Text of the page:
Seriously Serious ChildrenFriday, December 11, 2009
In 1955 my grandmother, my mother and I went to see John Ford’s The Long Gray Line with Tyrone Power, Maureen O’Hara and Ward Bond. Power plays an Irish immigrant who becomes a career non-commissioned officer at West Point. It was a terrific film then and has remained so in subsequent viewings.
I was 13 at the time and I distinctly remember that we saw the film at a beautiful movie house called Cine Metropolitan on Calle Independencia in Mexico City. This theater survived and is now just that, a theatre. I remember as we walked out on to Calle Independencia that my grandmother told my mother, “This film would suggest that the Americans see a war that is coming soon. The purpose of the film is to get viewers ready for war.” My grandmother was wrong as Vietnam happened quite a few years later. She was right when she took her family away from the Philippines to the United States in the 20s when she saw no future for them. She was a young widow who because of her social status (high) would not be able to find a job in Manila. She got her job in New York and prospered until she saw the stock market crash coming and moved back to Manila. She foresaw the winds of war and moved again to Buenos Aires in 1939. She persuaded my mother to move to Mexico City before Perón fell when his minions were burning churches. We were safe in Mexico City when the Argentine Navy shelled and bombed Plaza de Mayo killing many civilians.
Since I was old enough to understand I can remember my mother and grandmother talking of issues that were adult issues. They either thought I would not understand or they thought I would.
And so I was left with that memory of an impending war that never came that afternoon outside the Cine Metropolitan as the memory of those long gray lines of marching soldiers and watching Maureen O’Hara with tears in her eyes glory at the special remembrance of her husband, the non-commissioned officer that was played by Tyrone Power. Only now do I see that this film was simply a military version of Goodbye Mr. Chips.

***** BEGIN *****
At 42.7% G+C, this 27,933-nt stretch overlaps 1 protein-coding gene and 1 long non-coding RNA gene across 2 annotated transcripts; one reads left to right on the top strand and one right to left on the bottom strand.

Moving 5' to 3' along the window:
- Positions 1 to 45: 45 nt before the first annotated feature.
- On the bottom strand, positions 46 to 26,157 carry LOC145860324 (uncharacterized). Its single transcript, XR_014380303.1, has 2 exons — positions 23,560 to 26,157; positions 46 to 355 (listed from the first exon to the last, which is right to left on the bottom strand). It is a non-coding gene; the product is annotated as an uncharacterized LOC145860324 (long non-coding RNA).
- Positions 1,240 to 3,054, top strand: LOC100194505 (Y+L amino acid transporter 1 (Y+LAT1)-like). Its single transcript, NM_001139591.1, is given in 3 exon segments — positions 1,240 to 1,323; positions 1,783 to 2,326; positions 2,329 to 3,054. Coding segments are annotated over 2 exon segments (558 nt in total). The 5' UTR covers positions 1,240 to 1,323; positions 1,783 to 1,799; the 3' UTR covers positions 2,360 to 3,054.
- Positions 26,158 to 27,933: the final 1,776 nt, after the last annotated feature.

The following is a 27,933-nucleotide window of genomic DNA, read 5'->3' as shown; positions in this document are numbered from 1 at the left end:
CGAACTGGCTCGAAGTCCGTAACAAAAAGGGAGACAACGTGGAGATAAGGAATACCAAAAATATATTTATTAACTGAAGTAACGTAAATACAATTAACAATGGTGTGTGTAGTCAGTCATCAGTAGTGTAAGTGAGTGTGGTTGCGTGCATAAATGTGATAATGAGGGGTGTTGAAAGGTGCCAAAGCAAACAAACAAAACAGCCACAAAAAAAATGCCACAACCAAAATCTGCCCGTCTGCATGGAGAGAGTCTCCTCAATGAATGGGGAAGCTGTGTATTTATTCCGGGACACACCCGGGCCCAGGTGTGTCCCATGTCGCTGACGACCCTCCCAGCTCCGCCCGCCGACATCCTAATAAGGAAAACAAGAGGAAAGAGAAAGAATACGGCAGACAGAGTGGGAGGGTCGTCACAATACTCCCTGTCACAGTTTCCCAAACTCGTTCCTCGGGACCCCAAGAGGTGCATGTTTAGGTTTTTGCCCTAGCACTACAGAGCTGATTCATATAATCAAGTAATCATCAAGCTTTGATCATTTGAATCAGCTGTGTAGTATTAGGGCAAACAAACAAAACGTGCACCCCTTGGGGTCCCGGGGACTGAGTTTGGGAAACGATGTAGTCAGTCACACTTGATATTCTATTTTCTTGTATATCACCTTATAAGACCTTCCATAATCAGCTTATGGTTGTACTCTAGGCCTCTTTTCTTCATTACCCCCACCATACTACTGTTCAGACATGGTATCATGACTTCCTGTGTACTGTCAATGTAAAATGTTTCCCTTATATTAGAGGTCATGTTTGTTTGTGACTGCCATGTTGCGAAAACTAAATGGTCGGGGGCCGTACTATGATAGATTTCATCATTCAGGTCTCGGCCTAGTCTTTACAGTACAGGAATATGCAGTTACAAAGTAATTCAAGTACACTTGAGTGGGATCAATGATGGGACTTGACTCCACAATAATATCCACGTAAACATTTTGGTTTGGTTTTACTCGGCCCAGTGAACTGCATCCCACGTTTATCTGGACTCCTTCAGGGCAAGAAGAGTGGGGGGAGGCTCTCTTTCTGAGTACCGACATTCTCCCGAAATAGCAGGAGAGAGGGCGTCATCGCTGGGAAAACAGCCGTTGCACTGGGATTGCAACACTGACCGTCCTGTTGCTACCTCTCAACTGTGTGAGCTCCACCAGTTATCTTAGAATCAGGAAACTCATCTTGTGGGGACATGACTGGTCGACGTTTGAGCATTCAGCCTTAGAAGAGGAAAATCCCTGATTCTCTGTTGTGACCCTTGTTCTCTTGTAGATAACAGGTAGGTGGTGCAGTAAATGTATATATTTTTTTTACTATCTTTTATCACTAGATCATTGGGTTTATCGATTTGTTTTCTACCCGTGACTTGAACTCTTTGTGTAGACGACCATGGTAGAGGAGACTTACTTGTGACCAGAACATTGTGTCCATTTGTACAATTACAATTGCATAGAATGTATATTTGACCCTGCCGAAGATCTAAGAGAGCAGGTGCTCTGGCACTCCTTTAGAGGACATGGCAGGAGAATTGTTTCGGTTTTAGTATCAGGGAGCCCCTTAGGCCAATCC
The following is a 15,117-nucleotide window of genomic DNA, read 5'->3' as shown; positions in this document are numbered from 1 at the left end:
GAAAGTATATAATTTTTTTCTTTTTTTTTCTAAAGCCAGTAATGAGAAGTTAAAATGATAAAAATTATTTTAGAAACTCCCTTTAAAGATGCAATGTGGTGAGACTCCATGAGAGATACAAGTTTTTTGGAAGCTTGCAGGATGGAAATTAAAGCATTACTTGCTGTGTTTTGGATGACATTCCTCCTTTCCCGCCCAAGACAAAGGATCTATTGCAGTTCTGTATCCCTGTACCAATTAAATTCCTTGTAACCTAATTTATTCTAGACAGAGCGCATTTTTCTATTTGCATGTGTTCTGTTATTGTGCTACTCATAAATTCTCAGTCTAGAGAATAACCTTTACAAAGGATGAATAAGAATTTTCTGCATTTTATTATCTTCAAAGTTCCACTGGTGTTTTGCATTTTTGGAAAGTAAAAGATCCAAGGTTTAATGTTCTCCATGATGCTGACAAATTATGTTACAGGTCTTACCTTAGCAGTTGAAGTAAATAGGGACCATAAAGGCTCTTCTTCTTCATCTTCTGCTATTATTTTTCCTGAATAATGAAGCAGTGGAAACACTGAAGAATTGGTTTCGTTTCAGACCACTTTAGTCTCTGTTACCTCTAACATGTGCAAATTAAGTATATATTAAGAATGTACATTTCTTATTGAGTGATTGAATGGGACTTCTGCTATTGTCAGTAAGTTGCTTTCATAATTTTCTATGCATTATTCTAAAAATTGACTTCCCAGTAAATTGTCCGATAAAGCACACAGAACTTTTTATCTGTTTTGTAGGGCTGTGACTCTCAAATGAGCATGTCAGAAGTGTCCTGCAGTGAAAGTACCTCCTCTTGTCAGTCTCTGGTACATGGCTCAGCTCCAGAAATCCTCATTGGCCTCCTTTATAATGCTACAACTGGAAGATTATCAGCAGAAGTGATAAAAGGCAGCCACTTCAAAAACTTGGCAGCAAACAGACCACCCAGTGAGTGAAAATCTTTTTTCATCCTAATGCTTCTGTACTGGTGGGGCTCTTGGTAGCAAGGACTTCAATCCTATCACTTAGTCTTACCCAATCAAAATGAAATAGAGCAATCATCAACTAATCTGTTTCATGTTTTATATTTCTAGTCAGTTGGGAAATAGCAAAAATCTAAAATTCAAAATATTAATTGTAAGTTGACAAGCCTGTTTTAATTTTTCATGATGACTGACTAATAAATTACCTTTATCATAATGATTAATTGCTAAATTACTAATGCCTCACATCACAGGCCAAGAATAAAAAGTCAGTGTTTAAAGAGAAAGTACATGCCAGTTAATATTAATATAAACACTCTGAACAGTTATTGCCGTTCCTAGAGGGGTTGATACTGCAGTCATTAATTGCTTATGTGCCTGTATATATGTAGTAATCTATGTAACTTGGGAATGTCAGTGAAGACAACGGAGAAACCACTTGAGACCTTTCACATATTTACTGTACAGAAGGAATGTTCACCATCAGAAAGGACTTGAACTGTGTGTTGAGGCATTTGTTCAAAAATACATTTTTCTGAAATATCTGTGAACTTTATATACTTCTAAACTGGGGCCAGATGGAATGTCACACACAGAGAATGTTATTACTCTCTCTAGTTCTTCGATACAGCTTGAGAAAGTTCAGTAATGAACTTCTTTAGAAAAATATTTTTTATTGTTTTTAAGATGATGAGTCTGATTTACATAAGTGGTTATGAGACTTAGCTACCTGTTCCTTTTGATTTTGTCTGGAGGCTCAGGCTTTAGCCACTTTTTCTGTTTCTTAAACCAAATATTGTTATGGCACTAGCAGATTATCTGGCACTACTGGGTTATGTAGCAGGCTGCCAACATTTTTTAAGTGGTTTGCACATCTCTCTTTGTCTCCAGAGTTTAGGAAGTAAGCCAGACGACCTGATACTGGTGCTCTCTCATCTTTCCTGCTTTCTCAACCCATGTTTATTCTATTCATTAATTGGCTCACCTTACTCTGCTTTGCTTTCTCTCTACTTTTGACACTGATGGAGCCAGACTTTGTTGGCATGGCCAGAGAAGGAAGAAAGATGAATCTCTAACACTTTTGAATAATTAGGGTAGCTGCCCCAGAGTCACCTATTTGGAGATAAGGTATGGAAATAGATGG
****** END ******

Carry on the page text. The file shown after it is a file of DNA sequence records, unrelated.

Some years before in the late 40s and early 50s my father and my mother had taken me to late shows in downtown Buenos Aires. Some of the films I remember vividly such as Beau Geste, Destination Moon and The Robe. I wonder if they ever worried that films had too much adult content. I think that to them this may have been irrelevant.
By the mid 50s my mother was handing me novels that she enjoyed and I began reading Frank G. Slaughter and Frank Yerby whose novels gave me my first indication of what birds and bees really did. She recommended Daphne Du Maurier and Spanish writer Salvador de Madariaga.
In spite of it all I do think I had a childhood and I played my fair share of pirate situations with wooden swords or war games with toy soldiers. I remember annoying my mother as I made the foxholes on her nice Buenos Aires lawns. She gave me money to buy caps for my Gene Autry Colt. At the same time I believe that she never did talk down to me as if I were only a child. I was something more.
Yesterday I took Lauren (all dolled up in a red dress and black patent leather shoes to a show at the Vancouver East Cultural Centre. The show featured a local rock band for youth called Duplex. They were a seriously good rock band that had lyrics that would satisfy both an adult and a child. An adult would have been impressed by the sophistication of their lyrics. Lauren appreciated such songs as Eat Your Salad and This Is How You Make a Sandwich. These shows begin at 7 and never run more than an hour. The Cultch has a special plan that makes it relatively inexpensive to take children 12 or over.
We arrived early as there was free pizza. The Cultch is attempting to draw out families to see live shows featuring theatre, music or dance. Perhaps if enough children go to enough shows a pattern will be set in their lives for an appreciation for live performances that go beyond juvenile shows on TV. This, I believe is a laudable effort.
Lauren would not have been caught dead dancing on the dance floor with the other children. She was sitting next to me looking like a child adult. I wonder if this is how I looked to my father and mother. Lauren noticed everything and told me “I had fun and I liked the pizza.”
Tonight I am going with Rebecca (12) to the Firehall Theatre to see Company Erasga’s modern dance performance, Adam-Eve/ Man-Woman featuring the choreography of Alvin Erasga Tolentino with dancers Alison Denham and Billy Marchenski.
We know for sure that at least at the beginning both Denham and Marchenski will be firmly ensconced in Paradise with nary a fig leaf. Rebecca is a veteran of nudity in modern dance (she saw Slab when she was 6 or 7). I wonder if my mother would have taken me to such a performance had there been one in Buenos Aires at the time.
I wonder, and I wonder, but I do suspect that I am going in the right direction in my contribution to the education of Lauren and Rebecca. They giggle and they laugh but they know how to be serious when the situation dictates and when they face my camera.